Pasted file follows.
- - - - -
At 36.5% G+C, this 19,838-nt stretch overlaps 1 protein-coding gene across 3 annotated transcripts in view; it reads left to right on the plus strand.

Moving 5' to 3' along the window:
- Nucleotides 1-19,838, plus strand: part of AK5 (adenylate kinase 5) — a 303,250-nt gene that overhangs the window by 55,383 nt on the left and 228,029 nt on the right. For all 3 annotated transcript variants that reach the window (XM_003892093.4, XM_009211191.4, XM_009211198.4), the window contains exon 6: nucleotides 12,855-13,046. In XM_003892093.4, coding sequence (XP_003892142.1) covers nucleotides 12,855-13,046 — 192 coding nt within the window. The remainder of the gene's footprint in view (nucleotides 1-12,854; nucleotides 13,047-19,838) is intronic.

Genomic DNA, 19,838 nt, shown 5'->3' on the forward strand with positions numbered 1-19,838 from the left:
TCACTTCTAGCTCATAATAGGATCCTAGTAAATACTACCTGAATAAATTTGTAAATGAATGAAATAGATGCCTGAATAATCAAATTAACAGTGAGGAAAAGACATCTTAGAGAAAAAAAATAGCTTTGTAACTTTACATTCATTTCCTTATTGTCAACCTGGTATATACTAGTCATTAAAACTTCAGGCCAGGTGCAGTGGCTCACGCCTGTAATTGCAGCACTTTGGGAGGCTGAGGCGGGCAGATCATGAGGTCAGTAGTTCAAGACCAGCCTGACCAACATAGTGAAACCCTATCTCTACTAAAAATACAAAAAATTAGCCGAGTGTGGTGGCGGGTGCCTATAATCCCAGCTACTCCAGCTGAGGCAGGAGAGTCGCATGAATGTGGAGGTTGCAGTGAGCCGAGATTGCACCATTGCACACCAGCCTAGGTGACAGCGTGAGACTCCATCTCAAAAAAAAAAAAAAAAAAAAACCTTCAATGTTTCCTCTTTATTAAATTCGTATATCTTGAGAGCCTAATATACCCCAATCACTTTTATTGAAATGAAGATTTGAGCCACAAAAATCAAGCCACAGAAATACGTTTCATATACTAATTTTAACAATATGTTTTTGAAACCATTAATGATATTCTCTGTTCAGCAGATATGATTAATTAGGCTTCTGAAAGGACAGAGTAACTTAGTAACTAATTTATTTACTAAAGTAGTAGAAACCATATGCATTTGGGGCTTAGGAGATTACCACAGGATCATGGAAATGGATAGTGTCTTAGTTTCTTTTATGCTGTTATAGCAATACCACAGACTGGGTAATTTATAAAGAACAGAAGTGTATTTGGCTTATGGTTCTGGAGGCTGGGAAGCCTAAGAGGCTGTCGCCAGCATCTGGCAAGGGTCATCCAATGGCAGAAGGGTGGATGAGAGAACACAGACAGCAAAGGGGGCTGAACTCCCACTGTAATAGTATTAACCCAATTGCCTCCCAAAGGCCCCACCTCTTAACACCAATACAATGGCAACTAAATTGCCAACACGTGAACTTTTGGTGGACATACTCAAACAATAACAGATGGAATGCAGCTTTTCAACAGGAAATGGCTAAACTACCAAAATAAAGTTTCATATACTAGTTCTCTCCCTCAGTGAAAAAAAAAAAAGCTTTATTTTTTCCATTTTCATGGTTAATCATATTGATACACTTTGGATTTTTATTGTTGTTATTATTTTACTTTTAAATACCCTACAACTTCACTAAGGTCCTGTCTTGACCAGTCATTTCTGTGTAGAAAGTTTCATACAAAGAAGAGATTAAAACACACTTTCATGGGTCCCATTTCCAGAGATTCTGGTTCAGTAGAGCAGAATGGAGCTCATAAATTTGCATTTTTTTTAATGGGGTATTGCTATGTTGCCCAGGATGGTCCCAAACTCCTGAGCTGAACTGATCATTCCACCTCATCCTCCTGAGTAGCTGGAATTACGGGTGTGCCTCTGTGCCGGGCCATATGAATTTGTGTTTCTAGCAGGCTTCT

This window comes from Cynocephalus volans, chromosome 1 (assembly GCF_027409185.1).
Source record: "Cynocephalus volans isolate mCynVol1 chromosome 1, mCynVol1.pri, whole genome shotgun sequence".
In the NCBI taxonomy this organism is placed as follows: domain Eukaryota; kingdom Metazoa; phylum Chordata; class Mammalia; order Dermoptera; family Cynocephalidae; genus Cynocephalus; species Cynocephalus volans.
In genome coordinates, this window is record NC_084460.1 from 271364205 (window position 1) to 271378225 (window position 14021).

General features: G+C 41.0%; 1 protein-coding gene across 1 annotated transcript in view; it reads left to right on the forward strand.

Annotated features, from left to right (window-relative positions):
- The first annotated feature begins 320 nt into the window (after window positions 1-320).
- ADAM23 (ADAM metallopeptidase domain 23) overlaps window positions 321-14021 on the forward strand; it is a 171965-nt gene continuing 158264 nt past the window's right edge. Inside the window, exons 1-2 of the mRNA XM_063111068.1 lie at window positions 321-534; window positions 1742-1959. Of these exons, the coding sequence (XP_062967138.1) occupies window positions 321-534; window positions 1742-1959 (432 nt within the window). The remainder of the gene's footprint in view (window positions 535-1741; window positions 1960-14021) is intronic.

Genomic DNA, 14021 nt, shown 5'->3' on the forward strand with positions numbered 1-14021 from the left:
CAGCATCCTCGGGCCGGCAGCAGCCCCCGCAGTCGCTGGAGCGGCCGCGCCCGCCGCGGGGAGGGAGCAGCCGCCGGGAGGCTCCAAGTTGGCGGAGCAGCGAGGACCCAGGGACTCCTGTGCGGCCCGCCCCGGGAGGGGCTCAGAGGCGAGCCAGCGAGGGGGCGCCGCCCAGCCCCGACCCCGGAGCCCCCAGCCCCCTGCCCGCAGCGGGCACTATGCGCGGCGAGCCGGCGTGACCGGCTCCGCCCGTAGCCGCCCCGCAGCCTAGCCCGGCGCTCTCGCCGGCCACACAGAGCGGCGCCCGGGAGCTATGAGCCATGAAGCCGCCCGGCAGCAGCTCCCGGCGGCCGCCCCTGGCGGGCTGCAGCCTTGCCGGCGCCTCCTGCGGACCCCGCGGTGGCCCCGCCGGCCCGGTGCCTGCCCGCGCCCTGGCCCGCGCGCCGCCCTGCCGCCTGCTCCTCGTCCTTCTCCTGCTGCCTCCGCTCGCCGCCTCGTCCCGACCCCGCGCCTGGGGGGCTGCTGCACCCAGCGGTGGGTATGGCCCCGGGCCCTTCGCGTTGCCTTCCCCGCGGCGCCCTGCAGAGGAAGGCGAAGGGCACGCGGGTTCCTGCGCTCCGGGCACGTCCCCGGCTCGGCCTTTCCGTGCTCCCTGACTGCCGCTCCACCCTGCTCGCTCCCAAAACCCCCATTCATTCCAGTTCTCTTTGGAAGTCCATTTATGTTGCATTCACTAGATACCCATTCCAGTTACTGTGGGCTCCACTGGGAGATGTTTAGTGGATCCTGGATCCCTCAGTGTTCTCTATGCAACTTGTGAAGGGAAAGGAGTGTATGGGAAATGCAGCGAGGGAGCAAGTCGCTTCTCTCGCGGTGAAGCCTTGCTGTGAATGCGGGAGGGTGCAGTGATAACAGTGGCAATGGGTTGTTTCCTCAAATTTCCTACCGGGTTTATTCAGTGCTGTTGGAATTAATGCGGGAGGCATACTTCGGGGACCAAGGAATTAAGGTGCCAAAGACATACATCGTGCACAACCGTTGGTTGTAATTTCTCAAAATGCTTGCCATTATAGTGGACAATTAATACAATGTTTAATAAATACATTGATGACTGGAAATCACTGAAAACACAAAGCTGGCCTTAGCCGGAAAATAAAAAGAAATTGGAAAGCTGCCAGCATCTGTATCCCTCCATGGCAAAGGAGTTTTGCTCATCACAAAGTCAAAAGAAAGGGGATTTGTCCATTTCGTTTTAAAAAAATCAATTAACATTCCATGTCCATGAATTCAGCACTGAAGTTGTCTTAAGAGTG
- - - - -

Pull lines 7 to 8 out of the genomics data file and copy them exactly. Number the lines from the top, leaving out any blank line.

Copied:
Source record: "Cynocephalus volans isolate mCynVol1 chromosome 1, mCynVol1.pri, whole genome shotgun sequence".
In the NCBI taxonomy this organism is placed as follows: domain Eukaryota; kingdom Metazoa; phylum Chordata; class Mammalia; order Dermoptera; family Cynocephalidae; genus Cynocephalus; species Cynocephalus volans.